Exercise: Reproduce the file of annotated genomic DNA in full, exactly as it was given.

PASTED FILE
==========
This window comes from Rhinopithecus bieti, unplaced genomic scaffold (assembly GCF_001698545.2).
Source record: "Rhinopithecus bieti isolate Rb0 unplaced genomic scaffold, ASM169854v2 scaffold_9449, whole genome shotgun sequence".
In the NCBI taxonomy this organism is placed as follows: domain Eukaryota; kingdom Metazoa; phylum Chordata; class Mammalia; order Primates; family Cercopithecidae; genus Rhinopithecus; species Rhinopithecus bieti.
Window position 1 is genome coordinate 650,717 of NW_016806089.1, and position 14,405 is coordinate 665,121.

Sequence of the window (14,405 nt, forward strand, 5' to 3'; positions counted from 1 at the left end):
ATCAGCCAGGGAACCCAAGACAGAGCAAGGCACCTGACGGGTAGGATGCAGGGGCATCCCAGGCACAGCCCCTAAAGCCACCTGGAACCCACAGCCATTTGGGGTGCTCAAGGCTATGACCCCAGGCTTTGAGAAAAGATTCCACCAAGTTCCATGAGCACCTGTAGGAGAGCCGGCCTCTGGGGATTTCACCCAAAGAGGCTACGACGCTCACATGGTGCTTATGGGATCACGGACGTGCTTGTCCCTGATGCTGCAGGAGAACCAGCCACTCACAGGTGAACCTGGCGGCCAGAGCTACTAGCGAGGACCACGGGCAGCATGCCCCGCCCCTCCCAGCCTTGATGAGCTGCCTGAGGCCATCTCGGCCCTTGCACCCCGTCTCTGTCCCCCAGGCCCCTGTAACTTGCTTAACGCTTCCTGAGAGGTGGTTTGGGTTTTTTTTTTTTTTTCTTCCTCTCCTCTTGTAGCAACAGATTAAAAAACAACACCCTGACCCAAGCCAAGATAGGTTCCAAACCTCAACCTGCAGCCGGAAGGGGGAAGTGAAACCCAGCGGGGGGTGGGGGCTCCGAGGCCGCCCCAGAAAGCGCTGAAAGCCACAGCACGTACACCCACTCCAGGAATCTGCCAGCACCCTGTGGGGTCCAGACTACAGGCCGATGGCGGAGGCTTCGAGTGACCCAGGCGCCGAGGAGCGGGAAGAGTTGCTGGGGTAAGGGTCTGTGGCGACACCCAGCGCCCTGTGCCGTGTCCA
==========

This window comes from Rhinopithecus bieti, unplaced genomic scaffold (assembly GCF_001698545.2).
Source record: "Rhinopithecus bieti isolate Rb0 unplaced genomic scaffold, ASM169854v2 scaffold_9449, whole genome shotgun sequence".
In the NCBI taxonomy this organism is placed as follows: domain Eukaryota; kingdom Metazoa; phylum Chordata; class Mammalia; order Primates; family Cercopithecidae; genus Rhinopithecus; species Rhinopithecus bieti.
Window position 1 is genome coordinate 650,717 of NW_016806089.1, and position 14,405 is coordinate 665,121.

Sequence of the window (14,405 nt, forward strand, 5' to 3'; positions counted from 1 at the left end):
ATCAGCCAGGGAACCCAAGACAGAGCAAGGCACCTGACGGGTAGGATGCAGGGGCATCCCAGGCACAGCCCCTAAAGCCACCTGGAACCCACAGCCATTTGGGGTGCTCAAGGCTATGACCCCAGGCTTTGAGAAAAGATTCCACCAAGTTCCATGAGCACCTGTAGGAGAGCCGGCCTCTGGGGATTTCACCCAAAGAGGCTACGACGCTCACATGGTGCTTATGGGATCACGGACGTGCTTGTCCCTGATGCTGCAGGAGAACCAGCCACTCACAGGTGAACCTGGCGGCCAGAGCTACTAGCGAGGACCACGGGCAGCATGCCCCGCCCCTCCCAGCCTTGATGAGCTGCCTGAGGCCATCTCGGCCCTTGCACCCCGTCTCTGTCCCCCAGGCCCCTGTAACTTGCTTAACGCTTCCTGAGAGGTGGTTTGGGTTTTTTTTTTTTTTTCTTCCTCTCCTCTTGTAGCAACAGATTAAAAAACAACACCCTGACCCAAGCCAAGATAGGTTCCAAACCTCAACCTGCAGCCGGAAGGGGGAAGTGAAACCCAGCGGGGGGTGGGGGCTCCGAGGCCGCCCCAGAAAGCGCTGAAAGCCACAGCACGTACACCCACTCCAGGAATCTGCCAGCACCCTGTGGGGTCCAGACTACAGGCCGATGGCGGAGGCTTCGAGTGACCCAGGCGCCGAGGAGCGGGAAGAGTTGCTGGGGTAAGGGTCTGTGGCGACACCCAGCGCCCTGTGCCGTGTCCA